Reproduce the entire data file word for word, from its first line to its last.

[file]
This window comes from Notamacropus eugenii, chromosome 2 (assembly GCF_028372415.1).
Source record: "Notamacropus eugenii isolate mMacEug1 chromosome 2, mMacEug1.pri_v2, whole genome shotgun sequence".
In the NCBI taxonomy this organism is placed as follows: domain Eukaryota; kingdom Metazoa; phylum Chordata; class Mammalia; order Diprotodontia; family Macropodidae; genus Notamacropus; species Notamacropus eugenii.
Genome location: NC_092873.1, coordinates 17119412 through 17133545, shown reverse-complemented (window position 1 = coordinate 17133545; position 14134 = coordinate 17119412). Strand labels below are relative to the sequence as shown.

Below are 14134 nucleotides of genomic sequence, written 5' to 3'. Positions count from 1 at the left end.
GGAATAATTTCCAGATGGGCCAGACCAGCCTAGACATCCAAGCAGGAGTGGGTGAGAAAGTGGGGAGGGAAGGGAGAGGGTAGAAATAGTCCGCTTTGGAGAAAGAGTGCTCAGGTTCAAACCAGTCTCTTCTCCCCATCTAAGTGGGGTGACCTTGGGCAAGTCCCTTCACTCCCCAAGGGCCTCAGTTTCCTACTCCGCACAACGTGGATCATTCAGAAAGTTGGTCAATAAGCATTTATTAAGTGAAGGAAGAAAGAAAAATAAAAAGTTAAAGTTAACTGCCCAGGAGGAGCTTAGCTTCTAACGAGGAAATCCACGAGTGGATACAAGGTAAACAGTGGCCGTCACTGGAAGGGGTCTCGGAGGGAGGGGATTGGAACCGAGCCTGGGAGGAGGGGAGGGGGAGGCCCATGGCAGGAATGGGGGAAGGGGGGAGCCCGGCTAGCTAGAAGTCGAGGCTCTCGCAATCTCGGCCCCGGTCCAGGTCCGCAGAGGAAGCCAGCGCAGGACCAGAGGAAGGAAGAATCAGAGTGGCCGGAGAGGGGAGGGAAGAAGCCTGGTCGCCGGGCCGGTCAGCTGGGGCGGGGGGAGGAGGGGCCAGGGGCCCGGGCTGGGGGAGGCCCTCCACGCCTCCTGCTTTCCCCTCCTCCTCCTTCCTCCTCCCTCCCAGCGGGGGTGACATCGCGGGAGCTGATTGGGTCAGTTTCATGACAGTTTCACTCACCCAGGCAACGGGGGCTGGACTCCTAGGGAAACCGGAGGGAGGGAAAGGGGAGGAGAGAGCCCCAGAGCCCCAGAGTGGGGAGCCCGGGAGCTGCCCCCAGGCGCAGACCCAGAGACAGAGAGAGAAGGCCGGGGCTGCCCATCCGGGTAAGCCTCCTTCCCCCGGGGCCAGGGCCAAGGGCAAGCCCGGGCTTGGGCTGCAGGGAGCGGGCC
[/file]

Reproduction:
This window comes from Notamacropus eugenii, chromosome 2 (assembly GCF_028372415.1).
Source record: "Notamacropus eugenii isolate mMacEug1 chromosome 2, mMacEug1.pri_v2, whole genome shotgun sequence".
In the NCBI taxonomy this organism is placed as follows: domain Eukaryota; kingdom Metazoa; phylum Chordata; class Mammalia; order Diprotodontia; family Macropodidae; genus Notamacropus; species Notamacropus eugenii.
Genome location: NC_092873.1, coordinates 17119412 through 17133545, shown reverse-complemented (window position 1 = coordinate 17133545; position 14134 = coordinate 17119412). Strand labels below are relative to the sequence as shown.

Below are 14134 nucleotides of genomic sequence, written 5' to 3'. Positions count from 1 at the left end.
GGAATAATTTCCAGATGGGCCAGACCAGCCTAGACATCCAAGCAGGAGTGGGTGAGAAAGTGGGGAGGGAAGGGAGAGGGTAGAAATAGTCCGCTTTGGAGAAAGAGTGCTCAGGTTCAAACCAGTCTCTTCTCCCCATCTAAGTGGGGTGACCTTGGGCAAGTCCCTTCACTCCCCAAGGGCCTCAGTTTCCTACTCCGCACAACGTGGATCATTCAGAAAGTTGGTCAATAAGCATTTATTAAGTGAAGGAAGAAAGAAAAATAAAAAGTTAAAGTTAACTGCCCAGGAGGAGCTTAGCTTCTAACGAGGAAATCCACGAGTGGATACAAGGTAAACAGTGGCCGTCACTGGAAGGGGTCTCGGAGGGAGGGGATTGGAACCGAGCCTGGGAGGAGGGGAGGGGGAGGCCCATGGCAGGAATGGGGGAAGGGGGGAGCCCGGCTAGCTAGAAGTCGAGGCTCTCGCAATCTCGGCCCCGGTCCAGGTCCGCAGAGGAAGCCAGCGCAGGACCAGAGGAAGGAAGAATCAGAGTGGCCGGAGAGGGGAGGGAAGAAGCCTGGTCGCCGGGCCGGTCAGCTGGGGCGGGGGGAGGAGGGGCCAGGGGCCCGGGCTGGGGGAGGCCCTCCACGCCTCCTGCTTTCCCCTCCTCCTCCTTCCTCCTCCCTCCCAGCGGGGGTGACATCGCGGGAGCTGATTGGGTCAGTTTCATGACAGTTTCACTCACCCAGGCAACGGGGGCTGGACTCCTAGGGAAACCGGAGGGAGGGAAAGGGGAGGAGAGAGCCCCAGAGCCCCAGAGTGGGGAGCCCGGGAGCTGCCCCCAGGCGCAGACCCAGAGACAGAGAGAGAAGGCCGGGGCTGCCCATCCGGGTAAGCCTCCTTCCCCCGGGGCCAGGGCCAAGGGCAAGCCCGGGCTTGGGCTGCAGGGAGCGGGCC